Sex and Intimacy After Prostate Cancer Surgery
Before my prostate cancer diagnosis, I took my erections for granted. That is, I never gave them a second thought. They were always reliable, required no foreplay, and were ready for action day or night within a moment’s notice. It wasn’t particularly unusual to get an erection, or two, during the day, even when I didn’t want one.
It seemed my erections had a mind of their own and were outside my control. But I could always count on them whenever required. Therefore, I assumed my erections would continue for life. Like a faithful companion, always eager to please, my erections never let me down.
Even still, it’s critically important to give yourself time to explore all options available and to seek multiple opinions. Please don’t rush into treatment without all the facts. For more details, read my article, “Prostate Cancer and How Not to Make a Decision.”
Considering the risks
Before the surgery, I learned that the nerves responsible for erections ran along both sides of the prostate. And by removing the prostate, there was a good chance these nerves may become damaged or even removed. My surgeon outlined his priorities — remove cancer, preserve urinary control, and maintain sexual function — in that order. Meaning, the surgeon would sacrifice urinary and sexual function, if necessary, to remove all cancer.
I accepted this risk, but not without fear. The surgeon explained that erection and orgasm are separate functions that do not rely on each other. That is, you don’t need an erection to have an orgasm. Just in the same way, you don’t need an orgasm to have an erection. Or in other words, it’s possible to have an orgasm even if the penis is flaccid. He assured me that he would do his best to spare the erection nerves. With that news, I agreed to the surgery.
Thinking about my ability to have erections
I remember waking up in the recovery room, being very anxious to speak with the surgeon. My thoughts were on erections. When the surgeon appeared, I didn’t ask him about the surgery. I didn’t even ask if he ran into any complications or if he was able to remove all cancer.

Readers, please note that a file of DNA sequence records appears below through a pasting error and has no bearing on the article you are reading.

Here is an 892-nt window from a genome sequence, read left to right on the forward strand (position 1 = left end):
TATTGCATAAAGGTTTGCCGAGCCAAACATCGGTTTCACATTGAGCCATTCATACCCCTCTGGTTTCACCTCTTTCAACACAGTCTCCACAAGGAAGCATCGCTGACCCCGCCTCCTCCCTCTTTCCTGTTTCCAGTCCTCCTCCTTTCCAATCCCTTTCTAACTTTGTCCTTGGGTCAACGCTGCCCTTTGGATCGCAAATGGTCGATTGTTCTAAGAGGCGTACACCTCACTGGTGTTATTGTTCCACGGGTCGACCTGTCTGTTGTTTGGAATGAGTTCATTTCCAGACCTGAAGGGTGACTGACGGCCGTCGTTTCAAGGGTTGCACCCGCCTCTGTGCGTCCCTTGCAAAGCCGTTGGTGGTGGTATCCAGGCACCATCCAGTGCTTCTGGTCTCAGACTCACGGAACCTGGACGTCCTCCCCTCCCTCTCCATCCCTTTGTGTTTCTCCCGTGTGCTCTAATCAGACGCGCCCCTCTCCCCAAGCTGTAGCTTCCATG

The only question on my mind was, “were you able to save my erection nerves?” He wasn’t surprised by the question and said he indeed spared my nerves. However, he warned, they might take months or years to recover, with the possibility of never working again. I was happy with the news but worried about recovery.
Getting intimate again after surgery
A few months after surgery, my wife and I attempted to be intimate. It was quite a different experience, as I’m used to being ready for action. But not this time. My wife was very patient, and in some ways, it felt like my first sexual experience.
My penis was extremely sensitive to touch, and within the first few moments, I had already achieved orgasm. The doctor was right. No erection required. And to my surprise, the orgasm was more intense than I remember and lasted much longer. However, it was painful at the end, and I leaked urine. Despite the pain and leaking, I was thrilled to achieve an orgasm.
Turning to romance
Over time, the pain and leakage eventually disappeared. However, the erections were slow to return. My doctor provided a prescription for Viagra but advised me to shift my focus from getting an erection to romance. Advice that my wife appreciated.
It’s not that I haven’t been romantic, but it wasn’t necessary before the surgery. I now focus time and energy on romancing my wife. The more I’m able to stimulate her mentally and emotionally, the more chance she will become sexually turned on. Which in turn gives me more of an opportunity to achieve an erection. And if an erection doesn’t occur, that’s okay. I’m still in for a fantastic evening of pleasure.
How has sex and intimacy changed for you after prostate cancer treatment? Share in the comments.
How much do you worry about prostate cancer coming back after treatment?